When you think of coffee connoisseurs, Irish people are probably not the number one on the list. You instantly think of nations like Italy with their rich, robust espresso, Kiwis with their clever and creamy flat whites or African and South American countries who harvest the raw coffee beans, however, you may be surprised to know that the Irish have a true delicacy when it comes to coffee, called the Irish Coffee.
We all know about stout, whiskey and cream liqueur being intrinsically Irish – Guinness, Jameson, Coole Swan etc. – but some may not know about a little thing we like to call Irish coffee. In its essence it’s an americano spiked with a shot of whiskey and topped with a thick layer of fresh cream. Rich coffee, probably sweeter than you would normally have it, mixed with a sharp shot of whiskey and sipped up through a pillowy cloud of cream – bet you’re drooling, and definitely intrigued.
This is a love-it-or-hate-it hot drink that’s not in every café in the country but we wish it were; alcohol, coffee and cream in the one drink (in the middle of the day!) – sign us up! Think of Café Nero’s ‘café con panna’ and you’re about halfway there, without the alcohol of course, but this really needs to be homemade to really taste great. However, there are some exceptions…
Dublin has recently found its best Irish coffee recipe. It’s the week of the Dublin Whiskey Festival and to mark it, organisers staged a competition pitting ten talented Irish baristas against each other to find out who’s recipe is best.
Using internationally-lauded and local favourite 3FE Coffee, Teeling’s Irish Whiskey and Glenisk organic cream edged it on the night for Tom Stafford, from Vice Coffee Inc. at the Twised Pepper on Abbey Street, who took home the title of ‘Dublin’s Best Irish Coffee’. Tom’s recipe included a brown sugar syrup at the bottom of the glass and cream infused with orange, topped with a grating of fresh nutmeg.
You see, it’s the magic in an Irish coffee that makes it so enjoyable. Yeah, we’re not all leprechauns and pots of gold, but we do know how to fashion a bit of a spectacle. The Irish make fresh cream stand on top of a piping hot drink. How’s about that!
Here’s the winning Irish Coffee recipe by Vice Coffee Inc:
- 40ml double Espresso (3FE Momentum Blend)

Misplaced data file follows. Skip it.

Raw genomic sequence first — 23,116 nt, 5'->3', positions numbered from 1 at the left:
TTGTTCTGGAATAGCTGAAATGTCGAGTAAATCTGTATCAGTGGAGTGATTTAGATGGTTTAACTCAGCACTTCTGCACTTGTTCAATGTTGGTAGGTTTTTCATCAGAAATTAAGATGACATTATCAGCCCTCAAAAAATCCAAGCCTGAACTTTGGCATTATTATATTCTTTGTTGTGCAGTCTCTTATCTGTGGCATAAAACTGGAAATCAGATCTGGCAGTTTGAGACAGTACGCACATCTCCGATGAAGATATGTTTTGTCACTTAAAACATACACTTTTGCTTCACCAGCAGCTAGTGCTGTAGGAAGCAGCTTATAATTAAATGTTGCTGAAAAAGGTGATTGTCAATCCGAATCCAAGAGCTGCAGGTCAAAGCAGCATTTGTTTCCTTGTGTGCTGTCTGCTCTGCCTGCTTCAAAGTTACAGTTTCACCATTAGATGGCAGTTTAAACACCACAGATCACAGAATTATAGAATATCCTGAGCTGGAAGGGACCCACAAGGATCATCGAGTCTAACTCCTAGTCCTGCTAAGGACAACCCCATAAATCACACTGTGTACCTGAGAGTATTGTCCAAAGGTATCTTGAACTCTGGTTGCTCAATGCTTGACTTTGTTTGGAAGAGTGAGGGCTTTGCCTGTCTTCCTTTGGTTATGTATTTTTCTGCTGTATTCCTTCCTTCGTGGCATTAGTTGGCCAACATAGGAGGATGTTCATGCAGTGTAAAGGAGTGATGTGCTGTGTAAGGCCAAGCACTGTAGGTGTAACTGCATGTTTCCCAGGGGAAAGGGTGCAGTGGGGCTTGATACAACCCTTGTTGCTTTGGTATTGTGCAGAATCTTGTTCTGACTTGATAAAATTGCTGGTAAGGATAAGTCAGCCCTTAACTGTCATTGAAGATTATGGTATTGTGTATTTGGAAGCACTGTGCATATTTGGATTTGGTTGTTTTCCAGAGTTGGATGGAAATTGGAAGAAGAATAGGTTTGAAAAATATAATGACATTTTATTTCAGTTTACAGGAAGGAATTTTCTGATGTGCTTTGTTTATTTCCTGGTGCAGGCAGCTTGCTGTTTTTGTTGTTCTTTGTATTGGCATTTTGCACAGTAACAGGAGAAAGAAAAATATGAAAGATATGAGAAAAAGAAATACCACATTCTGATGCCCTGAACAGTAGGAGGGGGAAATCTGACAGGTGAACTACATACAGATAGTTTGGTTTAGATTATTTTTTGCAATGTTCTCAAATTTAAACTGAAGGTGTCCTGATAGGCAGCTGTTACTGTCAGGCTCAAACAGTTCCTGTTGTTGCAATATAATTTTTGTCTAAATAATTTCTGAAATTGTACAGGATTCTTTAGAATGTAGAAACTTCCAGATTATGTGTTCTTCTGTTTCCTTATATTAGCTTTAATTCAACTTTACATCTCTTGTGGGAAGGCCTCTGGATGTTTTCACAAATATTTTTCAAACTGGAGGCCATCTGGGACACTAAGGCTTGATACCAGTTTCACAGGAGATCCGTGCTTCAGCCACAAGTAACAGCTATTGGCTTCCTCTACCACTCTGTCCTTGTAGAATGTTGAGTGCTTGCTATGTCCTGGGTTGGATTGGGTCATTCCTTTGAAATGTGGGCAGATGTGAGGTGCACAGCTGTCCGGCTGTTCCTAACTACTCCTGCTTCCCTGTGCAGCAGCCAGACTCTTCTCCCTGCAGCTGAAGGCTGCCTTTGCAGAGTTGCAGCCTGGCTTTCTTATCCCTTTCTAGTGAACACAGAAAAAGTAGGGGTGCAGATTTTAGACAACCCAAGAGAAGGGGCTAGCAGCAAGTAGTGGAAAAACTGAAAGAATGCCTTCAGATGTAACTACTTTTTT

- 35.5ml Teelings Single Malt
- 18ml brown sugar syrup mixed 100ml hot water in a warmed glass.
- Top with Glenisk Organic Cream infused with orange zest & a sprinkling of freshly grated nutmeg.
1. Extract your espresso shot using a coffee machine and pour your measure of whiskey, leaving both to one side
2.In a tall glass, combine the brown sugar syrup with 100ml hot water.
3. Top with cream infused with orange zest and a grating of fresh nutmeg on top.
GastroMum Hanlon is the Queen of the Irish Coffee. An experienced bar manager and manys-a cocktail slinger, her experience and wisdom has imparted us with great tips to perfect this recipe at home. You may notice that every single Irish Coffee recipe stipulates that sugar and cream are absolute essentials…
First, the sugar. Sugar is absolutely crucial in this recipe as it forms the backbone (and makes up the physical science) in making the cream stand proudly atop the drink. Make sure your sugar is absolutely dissolved before attempting the cream (you will notice Tom’s recipe above cleverly includes pre-mixed brown sugar syrup). In summary, stir vigorously the whiskey, coffee and sugar, but never stir after the cream has been introduced.
Now, the cream. Perfectionists will argue whether the cream must be pourable or whipped, but for us softly whipping will always do the job. For real enthusiasts, use the ‘ol spoon technique. Carefully pour the cream over the back of a spoon near enough to the surface of the liquid, lifting as you get going to make a crowning cloud of cream. We love a final sprinkle of warm spices or a grating of fresh chocolate on top of the cream just to make it that tiny bit more indulgent.
The Irish Coffee is fantastic for St. Patrick’s Day, Hallowe’en and an absolute necessity for Christmas celebrations. We even manage a few sneaky sups mid-winter when the weather is absolutely horrific and we’re holed up inside in front of the fire…